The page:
Manchester

Woman forced into prostitution describes abuse

Trafficking victim
Image caption Roxana was told she would earn money cleaning

A father and son have been convicted of trafficking women into England and forcing them to work as prostitutes.

Romanians Bogdan and Marius Nejloveanu promised the women homes and jobs but instead beat and degraded them.

BBC News spoke to one of their victims, now back at home in Romania, about the ordeal which she says ruined her family.

Roxana thought Marius Nejloveanu was offering her a way out of poverty.

The 21-year-old lives in one of Romania's most impoverished regions and had never left her village before.

But the money she was promised she could earn in England would put electricity in her family's home.

In mid 2008 Roxana was taken to Paris, but her passport and identification were taken away.

She was then driven to Birmingham and told that rather than the jobs she thought she would find, she must work as a prostitute.

Beaten and raped

She did not even know where she was when she was forced to work in filthy flats and brothels.

Roxana (not her real name) said: "Marius said to us, 'You'll do exactly as my other women are doing'.

"I asked him, 'Why? You said in Romania we would earn 1,000 euros a month working in a restaurant'."

When Roxana refused, she was beaten and raped. Marius controlled who she could see, where she could go and what and when she could eat.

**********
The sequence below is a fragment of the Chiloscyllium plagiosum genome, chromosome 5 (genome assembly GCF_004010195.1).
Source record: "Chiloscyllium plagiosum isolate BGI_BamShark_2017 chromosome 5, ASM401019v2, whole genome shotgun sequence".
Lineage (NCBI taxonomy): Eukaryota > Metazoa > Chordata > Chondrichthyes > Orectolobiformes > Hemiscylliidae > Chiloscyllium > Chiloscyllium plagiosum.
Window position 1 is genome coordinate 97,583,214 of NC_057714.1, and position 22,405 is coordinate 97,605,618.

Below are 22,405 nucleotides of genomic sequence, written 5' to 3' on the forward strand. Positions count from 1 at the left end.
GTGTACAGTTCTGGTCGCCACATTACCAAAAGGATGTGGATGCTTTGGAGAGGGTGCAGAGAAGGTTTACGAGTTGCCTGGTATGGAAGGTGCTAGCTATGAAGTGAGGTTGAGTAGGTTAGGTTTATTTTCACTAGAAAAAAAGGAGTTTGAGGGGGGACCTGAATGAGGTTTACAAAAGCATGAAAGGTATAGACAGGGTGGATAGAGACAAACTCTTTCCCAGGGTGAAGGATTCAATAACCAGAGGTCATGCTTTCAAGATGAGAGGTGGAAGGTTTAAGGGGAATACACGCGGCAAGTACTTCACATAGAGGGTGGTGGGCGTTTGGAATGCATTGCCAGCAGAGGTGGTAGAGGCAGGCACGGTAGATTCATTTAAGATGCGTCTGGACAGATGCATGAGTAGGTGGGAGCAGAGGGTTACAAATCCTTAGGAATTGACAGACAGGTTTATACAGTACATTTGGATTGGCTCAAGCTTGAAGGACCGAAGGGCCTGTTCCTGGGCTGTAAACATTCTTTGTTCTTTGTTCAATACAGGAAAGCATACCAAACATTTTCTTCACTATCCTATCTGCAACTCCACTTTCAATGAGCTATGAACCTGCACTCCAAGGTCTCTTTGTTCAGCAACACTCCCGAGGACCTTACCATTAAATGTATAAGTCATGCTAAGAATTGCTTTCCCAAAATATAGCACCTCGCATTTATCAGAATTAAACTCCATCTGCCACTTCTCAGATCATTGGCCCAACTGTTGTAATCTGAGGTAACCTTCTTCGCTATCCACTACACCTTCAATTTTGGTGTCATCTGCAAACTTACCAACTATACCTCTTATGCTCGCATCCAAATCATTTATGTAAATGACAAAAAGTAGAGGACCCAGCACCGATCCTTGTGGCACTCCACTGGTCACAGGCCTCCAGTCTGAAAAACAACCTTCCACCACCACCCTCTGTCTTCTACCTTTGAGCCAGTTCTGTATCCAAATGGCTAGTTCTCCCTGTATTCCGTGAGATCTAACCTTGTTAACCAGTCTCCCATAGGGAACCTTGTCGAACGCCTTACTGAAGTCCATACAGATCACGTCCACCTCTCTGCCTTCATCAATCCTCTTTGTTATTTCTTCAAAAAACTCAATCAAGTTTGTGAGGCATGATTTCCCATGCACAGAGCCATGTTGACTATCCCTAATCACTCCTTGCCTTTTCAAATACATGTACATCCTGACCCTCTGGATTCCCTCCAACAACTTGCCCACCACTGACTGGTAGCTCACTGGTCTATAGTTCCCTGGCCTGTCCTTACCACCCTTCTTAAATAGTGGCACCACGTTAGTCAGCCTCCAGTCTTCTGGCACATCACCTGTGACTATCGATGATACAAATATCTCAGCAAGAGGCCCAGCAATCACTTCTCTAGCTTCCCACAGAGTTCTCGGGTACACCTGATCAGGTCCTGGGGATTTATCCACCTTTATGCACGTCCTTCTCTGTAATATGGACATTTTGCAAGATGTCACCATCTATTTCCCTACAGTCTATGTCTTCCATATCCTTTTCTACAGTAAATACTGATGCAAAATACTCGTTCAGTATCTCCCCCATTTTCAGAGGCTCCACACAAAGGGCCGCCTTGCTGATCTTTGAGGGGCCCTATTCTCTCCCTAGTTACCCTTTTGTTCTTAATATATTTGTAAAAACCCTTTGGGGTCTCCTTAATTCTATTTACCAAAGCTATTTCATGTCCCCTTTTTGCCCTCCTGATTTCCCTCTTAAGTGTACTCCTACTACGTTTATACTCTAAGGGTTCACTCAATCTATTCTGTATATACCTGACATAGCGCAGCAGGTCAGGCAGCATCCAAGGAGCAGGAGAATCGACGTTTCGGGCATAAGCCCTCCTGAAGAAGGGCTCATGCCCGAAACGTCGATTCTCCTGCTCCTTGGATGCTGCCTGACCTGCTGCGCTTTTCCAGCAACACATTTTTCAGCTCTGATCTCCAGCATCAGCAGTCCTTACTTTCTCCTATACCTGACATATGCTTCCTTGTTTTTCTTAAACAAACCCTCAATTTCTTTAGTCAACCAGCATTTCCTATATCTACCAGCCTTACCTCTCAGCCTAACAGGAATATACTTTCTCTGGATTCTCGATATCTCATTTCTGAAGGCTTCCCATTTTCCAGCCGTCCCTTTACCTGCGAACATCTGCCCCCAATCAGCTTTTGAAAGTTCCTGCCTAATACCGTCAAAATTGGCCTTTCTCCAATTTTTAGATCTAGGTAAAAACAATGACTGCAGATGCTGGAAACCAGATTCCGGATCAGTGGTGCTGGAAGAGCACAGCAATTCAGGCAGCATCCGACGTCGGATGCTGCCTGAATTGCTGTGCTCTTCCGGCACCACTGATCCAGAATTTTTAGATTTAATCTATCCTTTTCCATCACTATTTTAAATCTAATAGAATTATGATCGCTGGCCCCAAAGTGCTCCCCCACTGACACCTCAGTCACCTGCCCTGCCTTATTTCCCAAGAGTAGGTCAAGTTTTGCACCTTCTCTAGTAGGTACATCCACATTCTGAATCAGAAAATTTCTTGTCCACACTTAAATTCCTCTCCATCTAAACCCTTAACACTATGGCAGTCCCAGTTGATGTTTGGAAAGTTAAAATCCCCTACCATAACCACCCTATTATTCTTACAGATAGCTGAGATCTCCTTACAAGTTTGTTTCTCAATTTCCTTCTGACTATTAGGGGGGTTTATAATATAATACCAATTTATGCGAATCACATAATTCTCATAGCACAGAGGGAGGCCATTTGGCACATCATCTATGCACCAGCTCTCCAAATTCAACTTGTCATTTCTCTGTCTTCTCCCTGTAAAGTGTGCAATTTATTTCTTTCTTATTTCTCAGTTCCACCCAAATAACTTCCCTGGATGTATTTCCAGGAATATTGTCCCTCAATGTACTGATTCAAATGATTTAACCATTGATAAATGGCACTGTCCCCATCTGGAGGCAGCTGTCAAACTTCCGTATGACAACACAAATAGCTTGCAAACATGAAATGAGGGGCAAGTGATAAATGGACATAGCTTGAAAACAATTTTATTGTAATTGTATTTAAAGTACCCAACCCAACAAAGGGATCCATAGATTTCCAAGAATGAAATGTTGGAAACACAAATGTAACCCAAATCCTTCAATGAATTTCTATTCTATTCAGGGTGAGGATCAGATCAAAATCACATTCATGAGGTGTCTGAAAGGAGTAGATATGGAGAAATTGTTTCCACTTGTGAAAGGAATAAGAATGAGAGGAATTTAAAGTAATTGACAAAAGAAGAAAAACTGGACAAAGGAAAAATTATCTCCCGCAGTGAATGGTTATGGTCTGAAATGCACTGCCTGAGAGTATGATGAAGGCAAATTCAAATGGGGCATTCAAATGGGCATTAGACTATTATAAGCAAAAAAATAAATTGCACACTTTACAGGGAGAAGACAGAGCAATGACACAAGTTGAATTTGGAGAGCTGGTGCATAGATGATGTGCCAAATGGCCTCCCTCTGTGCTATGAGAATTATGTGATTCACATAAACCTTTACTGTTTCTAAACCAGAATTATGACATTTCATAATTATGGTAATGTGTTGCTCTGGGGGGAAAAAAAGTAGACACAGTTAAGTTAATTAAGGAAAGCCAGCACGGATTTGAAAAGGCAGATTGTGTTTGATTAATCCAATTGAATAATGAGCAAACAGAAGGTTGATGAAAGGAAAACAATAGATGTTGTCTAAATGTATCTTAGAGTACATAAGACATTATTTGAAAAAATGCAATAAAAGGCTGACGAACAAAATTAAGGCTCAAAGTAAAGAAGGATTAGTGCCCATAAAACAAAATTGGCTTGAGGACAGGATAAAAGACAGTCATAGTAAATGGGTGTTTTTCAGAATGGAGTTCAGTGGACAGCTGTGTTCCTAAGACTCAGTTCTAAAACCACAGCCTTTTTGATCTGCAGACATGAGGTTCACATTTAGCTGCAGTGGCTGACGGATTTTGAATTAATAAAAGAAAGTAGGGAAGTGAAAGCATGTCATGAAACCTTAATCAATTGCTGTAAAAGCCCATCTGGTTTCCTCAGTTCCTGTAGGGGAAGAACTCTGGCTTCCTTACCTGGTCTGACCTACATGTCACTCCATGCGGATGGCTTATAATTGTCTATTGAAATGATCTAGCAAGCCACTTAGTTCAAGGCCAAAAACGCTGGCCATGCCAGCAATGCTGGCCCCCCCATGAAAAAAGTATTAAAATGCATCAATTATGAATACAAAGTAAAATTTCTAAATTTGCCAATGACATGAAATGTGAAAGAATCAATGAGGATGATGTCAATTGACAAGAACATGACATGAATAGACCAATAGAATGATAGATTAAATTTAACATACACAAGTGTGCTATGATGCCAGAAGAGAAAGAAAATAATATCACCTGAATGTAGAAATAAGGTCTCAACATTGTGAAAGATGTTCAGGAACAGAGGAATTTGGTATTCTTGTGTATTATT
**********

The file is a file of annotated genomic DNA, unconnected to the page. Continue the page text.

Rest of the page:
"He was beating us every day. And he did to us what the clients were doing to us," she said.

"We stayed there for two, three, four months. I felt bad, awful. I was praying to God, day and night."

Back in Romania, her mother was calling Marius and his father, Bogdan, desperate for news of her daughter.

"They told her to say she was alright. She said she was OK and she was working," her mother told the BBC.

"They said she'd come back home and send money and everything would be alright."

But what money she earned was taken by the Nejloveanus. The violence escalated - she was threatened with a knife and thrown down stairs.

"My back was black and blue," she said. "The police took me to the hospital. Marius didn't take me to the hospital."

'Break from poverty'

Rescue eventually came after another victim was found in one of the Manchester brothels in October that year.

The former manager of the Shangri-La massage parlour in Openshaw told police he thought one of the women working there was being coerced. That woman led officers to Birmingham.

When Roxana was found, she did not know what country she was in. She had only the clothes she was wearing.

Now back home, she has no job. Her family believe the Nejloveaunus have destroyed their lives.

"We wanted a clean break from poverty, we wanted to work and break free from poverty," her sister told the BBC.

"But this man, Marius, has ruined us all."

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